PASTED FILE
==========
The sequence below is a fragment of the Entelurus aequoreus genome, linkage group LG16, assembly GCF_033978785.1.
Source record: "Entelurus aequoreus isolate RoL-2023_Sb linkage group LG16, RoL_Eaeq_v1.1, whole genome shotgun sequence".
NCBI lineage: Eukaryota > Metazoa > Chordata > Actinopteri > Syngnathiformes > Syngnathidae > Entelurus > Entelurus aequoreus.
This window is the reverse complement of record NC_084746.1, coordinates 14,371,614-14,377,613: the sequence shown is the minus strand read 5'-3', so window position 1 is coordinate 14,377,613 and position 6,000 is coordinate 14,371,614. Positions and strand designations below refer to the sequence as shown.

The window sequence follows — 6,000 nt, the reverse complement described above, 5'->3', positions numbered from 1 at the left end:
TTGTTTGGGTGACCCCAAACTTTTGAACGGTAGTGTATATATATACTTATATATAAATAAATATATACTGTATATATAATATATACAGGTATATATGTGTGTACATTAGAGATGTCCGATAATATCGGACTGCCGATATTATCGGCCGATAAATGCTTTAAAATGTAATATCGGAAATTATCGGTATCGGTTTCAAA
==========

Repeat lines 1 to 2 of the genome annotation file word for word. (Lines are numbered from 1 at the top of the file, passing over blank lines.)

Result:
The sequence below is a fragment of the Entelurus aequoreus genome, linkage group LG16, assembly GCF_033978785.1.
Source record: "Entelurus aequoreus isolate RoL-2023_Sb linkage group LG16, RoL_Eaeq_v1.1, whole genome shotgun sequence".